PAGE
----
While the conversation above in ‘To Kill a Mockingbird’ is fictional and should not be used to claim that children do not need to learn how to read through the decoding of words etc. the conversation shows the power of modelling in developing reading habit in a child. Thus, the question of who should read to a child arises? Should it be the child’s mother, father, teacher or who? The simple response is – we all should inculcate the habit of reading to children, what is most important is to do it consistently on a daily basis. Good children’s books give adults to be in the world of children, have meaningful conversations with them and share special times that will become lifetime’s fond memories when the child becomes an adult. Perhaps, you remember your childhood when you listened to bed time stories or courtyard stories that were full of moral values. Similar to the role traditional storytelling plays, reading aloud to a child can play a similar role in our digitalised world. Thus, it becomes important that the adults in a child’s life, i.e. parents, teachers and siblings read aloud to the child, in order to tell the child about: values, beliefs, customs, traditions, nations, history, interests and above all, give the child an invaluable gift in life – the love for books and reading.

Having talked about why we need to read to children, it is important to talk about when to start and the best time to start is now, irrespective of the situation you find yourself in. There is a saying that – the earlier the better, but there is also the saying that – it’s never too late. So, whatever state you are in now, the best time to start is now irrespective of the child’s age. Hence, a child is ready to be read to the moment that the child is ready to be talked to. After all, reading to a child from cradle will enrich the child’s vocabularies from infancy. As for when to stop reading to a child, I would advice you do this into adulthood and make it a lifetime project as the bond created by reading aloud to a child can never be underestimated. Encourage her to engage in Free Voluntary Reading (FVR). This means reading because she wants to. It means no: book report, questions at the end of a book’s chapter and looking up on the meaning of every word. It means putting down a book she doesn’t like and choosing another one instead. This is the kind of reading highly literate people do all the time.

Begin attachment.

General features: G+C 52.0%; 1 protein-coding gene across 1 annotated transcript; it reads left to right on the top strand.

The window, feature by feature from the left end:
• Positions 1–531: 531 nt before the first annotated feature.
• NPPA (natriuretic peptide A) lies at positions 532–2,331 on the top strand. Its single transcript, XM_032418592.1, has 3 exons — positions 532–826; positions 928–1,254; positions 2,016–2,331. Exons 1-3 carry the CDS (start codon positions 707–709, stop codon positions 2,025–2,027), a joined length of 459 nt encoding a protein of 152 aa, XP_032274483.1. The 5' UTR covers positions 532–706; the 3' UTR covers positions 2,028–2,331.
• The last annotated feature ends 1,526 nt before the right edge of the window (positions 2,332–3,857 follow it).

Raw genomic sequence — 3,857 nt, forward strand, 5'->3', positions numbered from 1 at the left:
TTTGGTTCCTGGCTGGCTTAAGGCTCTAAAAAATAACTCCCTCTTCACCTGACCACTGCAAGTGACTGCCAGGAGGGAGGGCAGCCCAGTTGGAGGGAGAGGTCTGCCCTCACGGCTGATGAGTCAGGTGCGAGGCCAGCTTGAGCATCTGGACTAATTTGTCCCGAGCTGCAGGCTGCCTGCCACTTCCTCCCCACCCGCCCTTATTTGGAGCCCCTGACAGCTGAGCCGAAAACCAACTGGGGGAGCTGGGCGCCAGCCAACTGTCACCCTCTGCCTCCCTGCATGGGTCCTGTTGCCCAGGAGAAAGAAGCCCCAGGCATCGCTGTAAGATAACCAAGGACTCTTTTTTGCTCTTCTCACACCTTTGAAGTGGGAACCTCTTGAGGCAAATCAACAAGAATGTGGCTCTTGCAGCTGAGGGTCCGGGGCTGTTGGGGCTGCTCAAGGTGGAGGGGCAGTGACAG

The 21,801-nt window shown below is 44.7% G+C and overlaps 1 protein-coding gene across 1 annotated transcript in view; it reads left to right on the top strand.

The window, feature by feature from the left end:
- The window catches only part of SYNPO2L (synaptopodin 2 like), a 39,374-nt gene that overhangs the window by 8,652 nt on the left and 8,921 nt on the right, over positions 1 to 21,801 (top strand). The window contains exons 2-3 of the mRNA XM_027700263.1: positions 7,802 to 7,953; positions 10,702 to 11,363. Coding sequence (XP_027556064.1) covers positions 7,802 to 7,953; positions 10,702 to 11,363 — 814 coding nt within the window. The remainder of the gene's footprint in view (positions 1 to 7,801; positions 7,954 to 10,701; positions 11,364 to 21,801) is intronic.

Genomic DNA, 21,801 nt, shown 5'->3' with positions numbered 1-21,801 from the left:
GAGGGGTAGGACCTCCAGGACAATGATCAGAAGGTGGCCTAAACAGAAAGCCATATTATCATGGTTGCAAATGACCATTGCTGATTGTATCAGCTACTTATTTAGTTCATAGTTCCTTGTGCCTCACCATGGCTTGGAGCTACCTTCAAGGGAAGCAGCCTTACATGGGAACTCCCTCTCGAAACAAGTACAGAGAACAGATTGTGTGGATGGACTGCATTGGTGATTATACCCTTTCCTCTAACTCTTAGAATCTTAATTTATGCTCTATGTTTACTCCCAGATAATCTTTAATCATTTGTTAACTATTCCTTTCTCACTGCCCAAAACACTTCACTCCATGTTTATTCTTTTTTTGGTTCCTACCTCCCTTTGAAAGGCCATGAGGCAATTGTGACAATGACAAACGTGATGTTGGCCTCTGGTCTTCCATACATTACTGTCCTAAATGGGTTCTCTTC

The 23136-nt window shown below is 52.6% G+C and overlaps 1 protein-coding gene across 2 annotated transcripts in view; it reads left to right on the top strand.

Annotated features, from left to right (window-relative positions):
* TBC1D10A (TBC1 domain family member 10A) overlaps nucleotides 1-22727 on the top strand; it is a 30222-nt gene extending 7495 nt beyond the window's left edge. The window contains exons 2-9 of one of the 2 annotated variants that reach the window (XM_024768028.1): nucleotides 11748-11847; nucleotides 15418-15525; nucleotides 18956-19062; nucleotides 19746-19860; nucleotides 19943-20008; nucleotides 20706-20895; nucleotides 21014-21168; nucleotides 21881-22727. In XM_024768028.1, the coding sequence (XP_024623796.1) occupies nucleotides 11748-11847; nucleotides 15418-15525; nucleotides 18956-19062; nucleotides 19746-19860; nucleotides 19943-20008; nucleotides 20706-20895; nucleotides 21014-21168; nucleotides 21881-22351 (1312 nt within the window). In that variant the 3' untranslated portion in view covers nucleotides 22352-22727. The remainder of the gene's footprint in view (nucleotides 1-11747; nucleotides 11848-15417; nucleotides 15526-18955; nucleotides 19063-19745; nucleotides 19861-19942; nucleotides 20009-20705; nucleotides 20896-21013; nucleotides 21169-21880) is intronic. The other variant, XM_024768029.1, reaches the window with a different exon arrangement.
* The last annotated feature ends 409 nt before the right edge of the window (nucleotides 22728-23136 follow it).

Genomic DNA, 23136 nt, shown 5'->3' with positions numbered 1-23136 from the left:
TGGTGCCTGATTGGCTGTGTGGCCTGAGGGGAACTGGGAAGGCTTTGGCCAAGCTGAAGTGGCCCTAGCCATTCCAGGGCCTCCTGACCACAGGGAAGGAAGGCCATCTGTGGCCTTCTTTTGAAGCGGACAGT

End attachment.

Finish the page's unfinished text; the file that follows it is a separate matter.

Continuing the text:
It is important to have a family library. If you’re like me, then you probably would want to have more books than you might most likely be able to read in your lifetime. Stock your family’s library with different types of books: picture, fact, dictionaries, series, DIY, adventure, history, science, religious etc. Perhaps, you’re beginning to ask yourself – where is the space in my house that I can keep that many books or how can afford so many books or where would I even keep them safely? Well, you can keep books in a book-basket or even get a cardboard box from your local supermarket or shop and use it to keep books safely and tidily in a corner in the house. Likewise, if you have enough space you can dedicate some spaces in your house for bookcases or better still a whole room, if you can afford the luxury. Alternatively, you can construct shelves and keep your books on them or use part of your wardrobe to keep books in your room, if you’re really tight of space. And what about the cost of buying these books or how many do I have to keep? This is subject to individual’s situation: financial, interest or availability of space to keep the books. I would suggest you start small and buy regularly. Look for deals online or in your local bookstores. There are always opportunities to acquire good books around you, if you pay attention to your immediate environment.

When I was living in Lagos, I used to explore roadside bookstalls and used bookstores at CMS area on Lagos Island and around Tejuosho market in Yaba on the mainland. I used to marvel at how cheap it was to get very good used children’s books at an average cost of #100 to #200 per book. And when I moved to the UK, I still found a similar pattern in the availability of cheap and very good used children’s books in charity shops, library sales and car boot sales. The only downside to going into a used bookstore is that you might not always get the book you want, if you had a particular book in mind – Amazon is your friend for that – but you would always discover new gems and perhaps, some old ones you’ve been on the lookout for. And remember, your local library is a free option and you can always create a book exchange or sharing programme with family and friends.